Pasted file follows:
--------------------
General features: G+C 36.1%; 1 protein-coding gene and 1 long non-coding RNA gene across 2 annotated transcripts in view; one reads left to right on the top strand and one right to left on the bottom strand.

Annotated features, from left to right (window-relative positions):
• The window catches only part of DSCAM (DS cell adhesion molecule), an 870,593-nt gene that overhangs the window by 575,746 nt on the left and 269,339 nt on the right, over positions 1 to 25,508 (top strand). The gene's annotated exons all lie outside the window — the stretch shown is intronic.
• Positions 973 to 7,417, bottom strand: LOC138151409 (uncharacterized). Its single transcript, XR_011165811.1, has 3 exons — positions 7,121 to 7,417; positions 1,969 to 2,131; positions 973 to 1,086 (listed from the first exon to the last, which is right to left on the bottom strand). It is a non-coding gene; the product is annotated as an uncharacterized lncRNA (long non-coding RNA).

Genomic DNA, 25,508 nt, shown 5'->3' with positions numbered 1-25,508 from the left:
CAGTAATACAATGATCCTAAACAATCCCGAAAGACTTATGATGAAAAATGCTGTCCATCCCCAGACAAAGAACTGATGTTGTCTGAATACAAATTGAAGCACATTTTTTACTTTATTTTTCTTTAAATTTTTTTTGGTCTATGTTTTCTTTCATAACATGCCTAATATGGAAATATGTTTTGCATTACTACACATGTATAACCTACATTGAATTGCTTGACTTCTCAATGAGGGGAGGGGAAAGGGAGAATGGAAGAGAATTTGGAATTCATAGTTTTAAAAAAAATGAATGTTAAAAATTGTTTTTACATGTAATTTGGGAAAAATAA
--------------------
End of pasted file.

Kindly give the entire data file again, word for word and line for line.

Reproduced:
General features: G+C 36.1%; 1 protein-coding gene and 1 long non-coding RNA gene across 2 annotated transcripts in view; one reads left to right on the top strand and one right to left on the bottom strand.

Annotated features, from left to right (window-relative positions):
• The window catches only part of DSCAM (DS cell adhesion molecule), an 870,593-nt gene that overhangs the window by 575,746 nt on the left and 269,339 nt on the right, over positions 1 to 25,508 (top strand). The gene's annotated exons all lie outside the window — the stretch shown is intronic.
• Positions 973 to 7,417, bottom strand: LOC138151409 (uncharacterized). Its single transcript, XR_011165811.1, has 3 exons — positions 7,121 to 7,417; positions 1,969 to 2,131; positions 973 to 1,086 (listed from the first exon to the last, which is right to left on the bottom strand). It is a non-coding gene; the product is annotated as an uncharacterized lncRNA (long non-coding RNA).

Genomic DNA, 25,508 nt, shown 5'->3' with positions numbered 1-25,508 from the left:
CAGTAATACAATGATCCTAAACAATCCCGAAAGACTTATGATGAAAAATGCTGTCCATCCCCAGACAAAGAACTGATGTTGTCTGAATACAAATTGAAGCACATTTTTTACTTTATTTTTCTTTAAATTTTTTTTGGTCTATGTTTTCTTTCATAACATGCCTAATATGGAAATATGTTTTGCATTACTACACATGTATAACCTACATTGAATTGCTTGACTTCTCAATGAGGGGAGGGGAAAGGGAGAATGGAAGAGAATTTGGAATTCATAGTTTTAAAAAAAATGAATGTTAAAAATTGTTTTTACATGTAATTTGGGAAAAATAA